Alegeus Perspectives: Predicting the State of Benefits in 2023

We consulted with our product and market experts to determine the top five trends that will drive the healthcare and benefits space in 2023. Our top five trends include:

  • The year of relief
  • Using data for a better experience
  • Two worlds of benefits
  • More personalized, needs-based offerings
  • A new generation of storytellers

Read insights into each topic below:

The year of relief
If we had to pick one word to describe the most pervasive benefit trend for 2023, it would be “relief.” We haven’t fully reckoned with the pandemic’s transformative impact on work and life, and the relationship between the two. Workers are burned out. Their finances are stretched by inflation. Families may have been impacted (or will be impacted) by downsizing. Remote workers are feeling disconnected from company cultures. Workers returning to the office are adjusting to half-full spaces. Benefits alone won’t solve these problems but they’re being seen more and more as a source of relief – which means that the nature and types of benefits being offered are expanding.

People just entering the workforce might want student loan debt relief but also opportunities for real connection with coworkers. Sandwich Generation workers might favor a break or financial help with child- and eldercare. Remote workers might just really want a better workspace. Employers stand to gain by adopting benefits solutions that meet their employees where they actually are.

Using data for a better experience
There’s still plenty of room for improvement on marrying modern consumer experience lessons like ease of use and elegant design with brass-tacks needs like knowing which health plan is the best fit and which other benefits – healthcare payment cards like HSAs and FSAs, traditional voluntary benefits, and emerging lifestyle benefits – also make sense. The more we can use data and experience to get people to the right decisions for the least amount of effort, and then stay with them throughout the year to continue guiding them to the right decisions, the better it is for everyone. We don’t need tutors to educate us, we need digital sherpas to guide us.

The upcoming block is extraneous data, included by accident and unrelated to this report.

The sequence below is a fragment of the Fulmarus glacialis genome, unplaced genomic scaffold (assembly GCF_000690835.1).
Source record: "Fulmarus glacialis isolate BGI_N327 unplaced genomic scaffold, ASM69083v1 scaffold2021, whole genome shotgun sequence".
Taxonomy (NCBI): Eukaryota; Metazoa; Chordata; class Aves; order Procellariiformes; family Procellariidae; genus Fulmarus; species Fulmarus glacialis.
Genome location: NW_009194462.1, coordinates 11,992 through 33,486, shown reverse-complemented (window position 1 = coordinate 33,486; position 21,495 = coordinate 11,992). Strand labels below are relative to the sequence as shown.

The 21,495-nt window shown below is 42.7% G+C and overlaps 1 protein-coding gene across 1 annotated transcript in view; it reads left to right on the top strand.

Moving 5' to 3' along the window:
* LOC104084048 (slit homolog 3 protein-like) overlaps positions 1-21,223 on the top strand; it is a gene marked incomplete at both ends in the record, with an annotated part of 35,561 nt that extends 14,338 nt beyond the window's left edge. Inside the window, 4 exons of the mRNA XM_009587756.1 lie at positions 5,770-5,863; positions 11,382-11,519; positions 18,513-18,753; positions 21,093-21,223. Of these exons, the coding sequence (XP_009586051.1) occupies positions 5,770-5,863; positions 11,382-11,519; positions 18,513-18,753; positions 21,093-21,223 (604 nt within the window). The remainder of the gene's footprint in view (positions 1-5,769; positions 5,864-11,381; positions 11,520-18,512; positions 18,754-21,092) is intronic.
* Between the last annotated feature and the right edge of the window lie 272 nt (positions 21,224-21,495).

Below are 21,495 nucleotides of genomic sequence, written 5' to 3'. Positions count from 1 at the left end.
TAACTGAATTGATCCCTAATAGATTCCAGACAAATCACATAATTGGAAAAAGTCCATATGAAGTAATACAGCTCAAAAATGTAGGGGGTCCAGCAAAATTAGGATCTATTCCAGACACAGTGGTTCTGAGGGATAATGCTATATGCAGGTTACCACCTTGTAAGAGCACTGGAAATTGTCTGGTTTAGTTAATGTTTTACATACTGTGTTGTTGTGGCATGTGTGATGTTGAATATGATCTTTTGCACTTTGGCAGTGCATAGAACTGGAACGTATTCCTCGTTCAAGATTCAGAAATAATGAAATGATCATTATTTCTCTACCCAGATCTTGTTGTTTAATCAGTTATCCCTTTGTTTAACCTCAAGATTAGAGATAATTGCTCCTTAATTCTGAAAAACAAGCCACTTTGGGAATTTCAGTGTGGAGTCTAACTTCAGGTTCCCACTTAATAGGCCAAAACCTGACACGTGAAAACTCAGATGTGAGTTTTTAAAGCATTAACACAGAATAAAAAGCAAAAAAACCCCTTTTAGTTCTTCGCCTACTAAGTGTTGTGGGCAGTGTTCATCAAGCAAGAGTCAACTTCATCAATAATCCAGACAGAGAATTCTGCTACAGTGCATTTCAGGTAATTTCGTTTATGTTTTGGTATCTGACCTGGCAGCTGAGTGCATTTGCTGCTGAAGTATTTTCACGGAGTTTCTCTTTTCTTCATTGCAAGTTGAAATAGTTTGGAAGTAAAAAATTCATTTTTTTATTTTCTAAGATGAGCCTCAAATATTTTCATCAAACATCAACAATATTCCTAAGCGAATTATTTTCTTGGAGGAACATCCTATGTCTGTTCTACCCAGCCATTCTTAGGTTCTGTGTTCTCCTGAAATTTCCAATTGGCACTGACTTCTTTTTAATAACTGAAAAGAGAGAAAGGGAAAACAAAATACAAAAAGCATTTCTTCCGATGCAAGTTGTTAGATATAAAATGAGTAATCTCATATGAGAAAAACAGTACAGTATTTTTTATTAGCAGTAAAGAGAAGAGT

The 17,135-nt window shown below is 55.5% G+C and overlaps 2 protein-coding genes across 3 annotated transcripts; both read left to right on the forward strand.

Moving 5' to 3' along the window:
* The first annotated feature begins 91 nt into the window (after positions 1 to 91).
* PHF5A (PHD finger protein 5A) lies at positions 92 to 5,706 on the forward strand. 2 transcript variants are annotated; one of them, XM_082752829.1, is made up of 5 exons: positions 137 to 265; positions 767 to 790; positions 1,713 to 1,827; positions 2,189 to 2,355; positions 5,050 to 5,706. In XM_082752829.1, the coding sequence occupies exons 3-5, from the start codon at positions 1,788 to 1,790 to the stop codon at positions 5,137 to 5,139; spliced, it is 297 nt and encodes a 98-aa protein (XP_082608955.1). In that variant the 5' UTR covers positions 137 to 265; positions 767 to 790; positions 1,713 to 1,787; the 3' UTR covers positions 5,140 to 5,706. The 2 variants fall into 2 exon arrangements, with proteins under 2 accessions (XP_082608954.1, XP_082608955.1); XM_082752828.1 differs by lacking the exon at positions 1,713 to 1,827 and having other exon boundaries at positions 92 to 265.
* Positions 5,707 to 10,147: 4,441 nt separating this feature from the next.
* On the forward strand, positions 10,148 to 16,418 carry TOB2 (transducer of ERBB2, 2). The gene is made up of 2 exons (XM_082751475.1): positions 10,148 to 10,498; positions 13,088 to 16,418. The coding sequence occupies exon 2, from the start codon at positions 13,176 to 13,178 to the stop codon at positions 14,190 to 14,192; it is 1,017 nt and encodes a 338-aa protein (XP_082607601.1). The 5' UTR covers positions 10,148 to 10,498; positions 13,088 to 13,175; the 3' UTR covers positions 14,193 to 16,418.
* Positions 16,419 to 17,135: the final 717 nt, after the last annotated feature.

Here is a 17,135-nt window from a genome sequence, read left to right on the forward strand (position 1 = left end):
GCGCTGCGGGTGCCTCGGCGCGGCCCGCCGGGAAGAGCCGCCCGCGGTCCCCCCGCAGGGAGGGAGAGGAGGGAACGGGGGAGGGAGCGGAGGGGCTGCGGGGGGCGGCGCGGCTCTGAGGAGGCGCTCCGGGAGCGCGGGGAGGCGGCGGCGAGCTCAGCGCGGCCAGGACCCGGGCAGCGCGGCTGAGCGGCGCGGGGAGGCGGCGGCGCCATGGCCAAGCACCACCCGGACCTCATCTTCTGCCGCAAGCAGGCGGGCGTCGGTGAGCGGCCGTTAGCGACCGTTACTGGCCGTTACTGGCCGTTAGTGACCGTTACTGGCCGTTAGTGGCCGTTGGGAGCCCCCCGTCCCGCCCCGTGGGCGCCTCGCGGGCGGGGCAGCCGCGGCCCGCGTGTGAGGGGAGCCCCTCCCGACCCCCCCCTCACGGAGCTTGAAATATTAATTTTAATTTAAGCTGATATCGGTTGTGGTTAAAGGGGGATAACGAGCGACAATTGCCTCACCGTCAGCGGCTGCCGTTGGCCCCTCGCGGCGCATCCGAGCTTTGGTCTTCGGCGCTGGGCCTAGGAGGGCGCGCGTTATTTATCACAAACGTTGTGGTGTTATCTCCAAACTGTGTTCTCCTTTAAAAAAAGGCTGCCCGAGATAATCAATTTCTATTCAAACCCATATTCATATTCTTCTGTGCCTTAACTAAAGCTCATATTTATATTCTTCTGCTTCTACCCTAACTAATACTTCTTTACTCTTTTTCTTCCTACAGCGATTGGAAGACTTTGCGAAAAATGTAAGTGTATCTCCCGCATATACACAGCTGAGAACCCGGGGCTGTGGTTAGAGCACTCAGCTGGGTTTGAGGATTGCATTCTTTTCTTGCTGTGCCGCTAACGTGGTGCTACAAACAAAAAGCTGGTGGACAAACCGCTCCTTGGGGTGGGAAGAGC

Most people tend to pick the health insurance offerings they had the previous year, or whatever they can afford. The best thing for administrators to do is show employers and the brokers who make decisions how and why HSAs and FSAs are both good for the goose and good for the gander.

Healthcare expenses are one of the most pervasive issues of our time. Americans are increasingly burdened by medical debt. Employers can and should help because it can also reduce their own benefits costs. Administrators need to ensure that brokers and employers don’t see consumer-driven payment accounts as another checkbox on a benefits program menu but rather as important to the health plans they’re paired with as, say, in-network doctors and specialists or prescription drug coverage.

Two worlds of benefits